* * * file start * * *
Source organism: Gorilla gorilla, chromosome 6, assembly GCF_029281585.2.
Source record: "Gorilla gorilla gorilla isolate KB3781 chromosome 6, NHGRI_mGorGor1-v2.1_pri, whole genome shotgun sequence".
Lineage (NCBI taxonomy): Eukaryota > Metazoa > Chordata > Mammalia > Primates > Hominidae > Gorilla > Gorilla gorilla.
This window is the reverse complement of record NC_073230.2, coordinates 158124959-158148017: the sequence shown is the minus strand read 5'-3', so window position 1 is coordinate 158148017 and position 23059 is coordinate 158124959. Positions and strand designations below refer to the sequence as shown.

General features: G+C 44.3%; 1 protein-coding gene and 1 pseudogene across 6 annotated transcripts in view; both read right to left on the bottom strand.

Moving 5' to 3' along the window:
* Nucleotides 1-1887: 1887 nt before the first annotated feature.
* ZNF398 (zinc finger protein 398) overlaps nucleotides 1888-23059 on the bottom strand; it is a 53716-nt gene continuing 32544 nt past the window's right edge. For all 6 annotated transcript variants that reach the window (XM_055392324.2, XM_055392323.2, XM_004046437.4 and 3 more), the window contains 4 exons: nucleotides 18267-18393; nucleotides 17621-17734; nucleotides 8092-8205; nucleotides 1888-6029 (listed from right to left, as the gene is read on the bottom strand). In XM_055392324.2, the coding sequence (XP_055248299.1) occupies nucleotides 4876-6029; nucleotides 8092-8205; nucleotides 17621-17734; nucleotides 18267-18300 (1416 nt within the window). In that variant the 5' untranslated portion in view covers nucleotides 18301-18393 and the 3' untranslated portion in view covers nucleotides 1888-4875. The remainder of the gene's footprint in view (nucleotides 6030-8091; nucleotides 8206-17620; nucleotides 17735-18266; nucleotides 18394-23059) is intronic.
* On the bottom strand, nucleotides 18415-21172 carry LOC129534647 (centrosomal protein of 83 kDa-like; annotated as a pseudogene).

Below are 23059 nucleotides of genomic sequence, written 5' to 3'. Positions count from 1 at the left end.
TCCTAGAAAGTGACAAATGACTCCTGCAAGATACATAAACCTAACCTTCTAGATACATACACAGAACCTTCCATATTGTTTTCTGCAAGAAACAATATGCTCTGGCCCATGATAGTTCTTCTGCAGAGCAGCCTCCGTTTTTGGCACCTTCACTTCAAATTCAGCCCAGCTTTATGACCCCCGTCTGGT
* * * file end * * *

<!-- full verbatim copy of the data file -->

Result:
Source organism: Gorilla gorilla, chromosome 6, assembly GCF_029281585.2.
Source record: "Gorilla gorilla gorilla isolate KB3781 chromosome 6, NHGRI_mGorGor1-v2.1_pri, whole genome shotgun sequence".
Lineage (NCBI taxonomy): Eukaryota > Metazoa > Chordata > Mammalia > Primates > Hominidae > Gorilla > Gorilla gorilla.
This window is the reverse complement of record NC_073230.2, coordinates 158124959-158148017: the sequence shown is the minus strand read 5'-3', so window position 1 is coordinate 158148017 and position 23059 is coordinate 158124959. Positions and strand designations below refer to the sequence as shown.

General features: G+C 44.3%; 1 protein-coding gene and 1 pseudogene across 6 annotated transcripts in view; both read right to left on the bottom strand.

Moving 5' to 3' along the window:
* Nucleotides 1-1887: 1887 nt before the first annotated feature.
* ZNF398 (zinc finger protein 398) overlaps nucleotides 1888-23059 on the bottom strand; it is a 53716-nt gene continuing 32544 nt past the window's right edge. For all 6 annotated transcript variants that reach the window (XM_055392324.2, XM_055392323.2, XM_004046437.4 and 3 more), the window contains 4 exons: nucleotides 18267-18393; nucleotides 17621-17734; nucleotides 8092-8205; nucleotides 1888-6029 (listed from right to left, as the gene is read on the bottom strand). In XM_055392324.2, the coding sequence (XP_055248299.1) occupies nucleotides 4876-6029; nucleotides 8092-8205; nucleotides 17621-17734; nucleotides 18267-18300 (1416 nt within the window). In that variant the 5' untranslated portion in view covers nucleotides 18301-18393 and the 3' untranslated portion in view covers nucleotides 1888-4875. The remainder of the gene's footprint in view (nucleotides 6030-8091; nucleotides 8206-17620; nucleotides 17735-18266; nucleotides 18394-23059) is intronic.
* On the bottom strand, nucleotides 18415-21172 carry LOC129534647 (centrosomal protein of 83 kDa-like; annotated as a pseudogene).

Below are 23059 nucleotides of genomic sequence, written 5' to 3'. Positions count from 1 at the left end.
TCCTAGAAAGTGACAAATGACTCCTGCAAGATACATAAACCTAACCTTCTAGATACATACACAGAACCTTCCATATTGTTTTCTGCAAGAAACAATATGCTCTGGCCCATGATAGTTCTTCTGCAGAGCAGCCTCCGTTTTTGGCACCTTCACTTCAAATTCAGCCCAGCTTTATGACCCCCGTCTGGT